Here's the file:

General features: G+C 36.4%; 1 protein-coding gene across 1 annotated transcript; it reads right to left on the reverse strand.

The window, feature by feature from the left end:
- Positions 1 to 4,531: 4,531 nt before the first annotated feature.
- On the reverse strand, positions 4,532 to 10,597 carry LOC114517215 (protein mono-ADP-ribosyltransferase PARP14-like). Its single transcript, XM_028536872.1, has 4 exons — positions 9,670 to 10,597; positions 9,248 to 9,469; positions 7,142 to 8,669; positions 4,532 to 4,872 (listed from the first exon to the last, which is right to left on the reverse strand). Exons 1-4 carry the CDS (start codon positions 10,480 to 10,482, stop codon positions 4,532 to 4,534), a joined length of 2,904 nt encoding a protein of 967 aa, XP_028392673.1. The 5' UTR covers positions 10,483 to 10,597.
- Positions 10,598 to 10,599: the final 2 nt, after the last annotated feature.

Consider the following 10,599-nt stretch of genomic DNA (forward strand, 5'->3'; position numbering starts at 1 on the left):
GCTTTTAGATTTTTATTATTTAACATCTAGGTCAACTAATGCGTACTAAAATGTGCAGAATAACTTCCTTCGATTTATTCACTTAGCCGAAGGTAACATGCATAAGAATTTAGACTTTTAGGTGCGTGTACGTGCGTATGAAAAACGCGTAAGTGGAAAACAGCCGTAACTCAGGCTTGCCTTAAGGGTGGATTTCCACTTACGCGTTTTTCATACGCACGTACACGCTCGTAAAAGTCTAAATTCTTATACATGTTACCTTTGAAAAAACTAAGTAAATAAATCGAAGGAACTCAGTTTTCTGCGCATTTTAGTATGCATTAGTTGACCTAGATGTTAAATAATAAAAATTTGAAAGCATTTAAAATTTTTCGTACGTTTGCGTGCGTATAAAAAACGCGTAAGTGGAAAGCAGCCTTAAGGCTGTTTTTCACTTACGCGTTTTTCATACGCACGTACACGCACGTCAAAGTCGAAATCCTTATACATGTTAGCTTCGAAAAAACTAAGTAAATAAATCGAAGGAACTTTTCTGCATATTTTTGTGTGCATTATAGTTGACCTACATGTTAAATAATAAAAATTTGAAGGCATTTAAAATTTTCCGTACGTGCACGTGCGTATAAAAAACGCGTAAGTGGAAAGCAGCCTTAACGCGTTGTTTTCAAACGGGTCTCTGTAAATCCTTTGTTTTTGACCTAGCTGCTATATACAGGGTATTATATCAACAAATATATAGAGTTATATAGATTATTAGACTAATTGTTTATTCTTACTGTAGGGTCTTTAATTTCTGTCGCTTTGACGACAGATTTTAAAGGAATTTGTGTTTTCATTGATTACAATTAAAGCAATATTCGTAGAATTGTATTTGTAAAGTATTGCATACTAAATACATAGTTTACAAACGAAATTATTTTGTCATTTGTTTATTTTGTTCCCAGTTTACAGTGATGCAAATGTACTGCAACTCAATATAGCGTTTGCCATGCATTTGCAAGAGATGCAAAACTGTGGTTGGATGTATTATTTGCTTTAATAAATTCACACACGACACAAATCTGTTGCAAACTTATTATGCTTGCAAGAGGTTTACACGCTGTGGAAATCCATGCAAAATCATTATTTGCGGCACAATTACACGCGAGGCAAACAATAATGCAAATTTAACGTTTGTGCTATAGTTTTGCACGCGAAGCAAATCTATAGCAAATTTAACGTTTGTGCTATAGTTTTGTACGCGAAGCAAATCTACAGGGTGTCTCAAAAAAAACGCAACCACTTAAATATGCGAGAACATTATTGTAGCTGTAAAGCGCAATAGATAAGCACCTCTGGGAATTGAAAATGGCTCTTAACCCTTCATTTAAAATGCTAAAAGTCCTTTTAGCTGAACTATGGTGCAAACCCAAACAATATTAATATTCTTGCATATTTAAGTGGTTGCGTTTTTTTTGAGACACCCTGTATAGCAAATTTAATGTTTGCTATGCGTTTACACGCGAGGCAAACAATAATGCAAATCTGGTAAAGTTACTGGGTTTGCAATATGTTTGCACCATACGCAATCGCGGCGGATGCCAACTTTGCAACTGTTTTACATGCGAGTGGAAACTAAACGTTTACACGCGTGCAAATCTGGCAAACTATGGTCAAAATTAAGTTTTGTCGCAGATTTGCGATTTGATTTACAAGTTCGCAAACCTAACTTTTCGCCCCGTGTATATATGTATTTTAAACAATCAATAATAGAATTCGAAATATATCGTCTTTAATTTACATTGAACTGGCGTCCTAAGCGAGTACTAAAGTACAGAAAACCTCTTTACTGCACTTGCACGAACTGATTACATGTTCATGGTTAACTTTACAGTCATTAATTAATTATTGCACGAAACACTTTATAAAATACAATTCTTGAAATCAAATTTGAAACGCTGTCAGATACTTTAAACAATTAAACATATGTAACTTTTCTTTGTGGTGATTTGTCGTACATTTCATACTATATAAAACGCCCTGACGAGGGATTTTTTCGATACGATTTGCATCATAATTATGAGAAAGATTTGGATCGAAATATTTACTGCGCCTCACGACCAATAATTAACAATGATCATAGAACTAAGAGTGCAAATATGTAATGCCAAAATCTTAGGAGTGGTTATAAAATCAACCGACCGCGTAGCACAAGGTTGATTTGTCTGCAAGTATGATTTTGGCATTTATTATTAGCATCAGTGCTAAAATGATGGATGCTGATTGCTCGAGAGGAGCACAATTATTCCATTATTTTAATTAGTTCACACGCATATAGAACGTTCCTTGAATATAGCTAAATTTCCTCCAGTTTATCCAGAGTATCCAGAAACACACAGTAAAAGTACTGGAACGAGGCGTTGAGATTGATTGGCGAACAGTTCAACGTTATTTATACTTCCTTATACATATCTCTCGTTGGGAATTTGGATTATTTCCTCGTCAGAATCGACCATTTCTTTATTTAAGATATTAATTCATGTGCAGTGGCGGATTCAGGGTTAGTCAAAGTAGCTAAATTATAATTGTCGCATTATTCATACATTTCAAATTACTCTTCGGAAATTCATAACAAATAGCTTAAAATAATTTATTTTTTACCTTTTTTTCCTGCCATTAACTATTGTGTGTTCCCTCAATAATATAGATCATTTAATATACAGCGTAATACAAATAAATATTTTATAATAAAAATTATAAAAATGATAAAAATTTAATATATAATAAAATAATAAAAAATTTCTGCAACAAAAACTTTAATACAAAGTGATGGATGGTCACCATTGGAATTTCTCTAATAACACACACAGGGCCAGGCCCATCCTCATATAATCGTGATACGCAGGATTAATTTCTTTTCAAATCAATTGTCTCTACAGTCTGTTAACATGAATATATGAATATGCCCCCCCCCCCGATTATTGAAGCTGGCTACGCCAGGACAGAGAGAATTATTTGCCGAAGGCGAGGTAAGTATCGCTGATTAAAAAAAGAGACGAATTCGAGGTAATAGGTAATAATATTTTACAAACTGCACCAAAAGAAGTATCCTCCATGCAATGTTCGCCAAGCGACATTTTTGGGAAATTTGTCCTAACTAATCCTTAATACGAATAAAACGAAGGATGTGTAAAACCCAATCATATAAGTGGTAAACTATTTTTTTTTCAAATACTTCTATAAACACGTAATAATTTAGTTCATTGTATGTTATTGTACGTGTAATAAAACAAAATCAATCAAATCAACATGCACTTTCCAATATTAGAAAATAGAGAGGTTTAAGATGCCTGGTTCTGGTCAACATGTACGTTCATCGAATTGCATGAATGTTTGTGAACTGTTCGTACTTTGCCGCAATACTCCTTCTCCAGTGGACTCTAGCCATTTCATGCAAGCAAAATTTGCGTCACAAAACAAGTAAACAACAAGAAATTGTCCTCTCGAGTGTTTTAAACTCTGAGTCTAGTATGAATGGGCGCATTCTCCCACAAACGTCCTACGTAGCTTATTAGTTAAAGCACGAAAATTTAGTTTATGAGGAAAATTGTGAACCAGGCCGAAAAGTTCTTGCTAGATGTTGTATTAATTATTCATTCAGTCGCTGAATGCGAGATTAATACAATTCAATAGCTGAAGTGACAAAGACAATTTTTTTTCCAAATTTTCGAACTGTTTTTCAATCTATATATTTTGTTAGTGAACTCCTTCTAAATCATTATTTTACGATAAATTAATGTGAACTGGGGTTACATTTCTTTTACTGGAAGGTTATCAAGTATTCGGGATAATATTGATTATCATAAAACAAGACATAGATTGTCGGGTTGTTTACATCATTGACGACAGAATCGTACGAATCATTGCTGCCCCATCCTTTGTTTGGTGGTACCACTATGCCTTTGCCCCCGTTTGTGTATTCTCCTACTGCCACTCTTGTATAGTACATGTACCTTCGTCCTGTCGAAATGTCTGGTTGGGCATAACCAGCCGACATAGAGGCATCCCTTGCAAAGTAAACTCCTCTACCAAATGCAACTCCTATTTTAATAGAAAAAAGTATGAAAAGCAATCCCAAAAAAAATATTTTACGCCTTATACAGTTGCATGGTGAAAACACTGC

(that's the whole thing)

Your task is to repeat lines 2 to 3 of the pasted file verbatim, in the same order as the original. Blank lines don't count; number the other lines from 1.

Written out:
The window, feature by feature from the left end:
- Positions 1 to 4,531: 4,531 nt before the first annotated feature.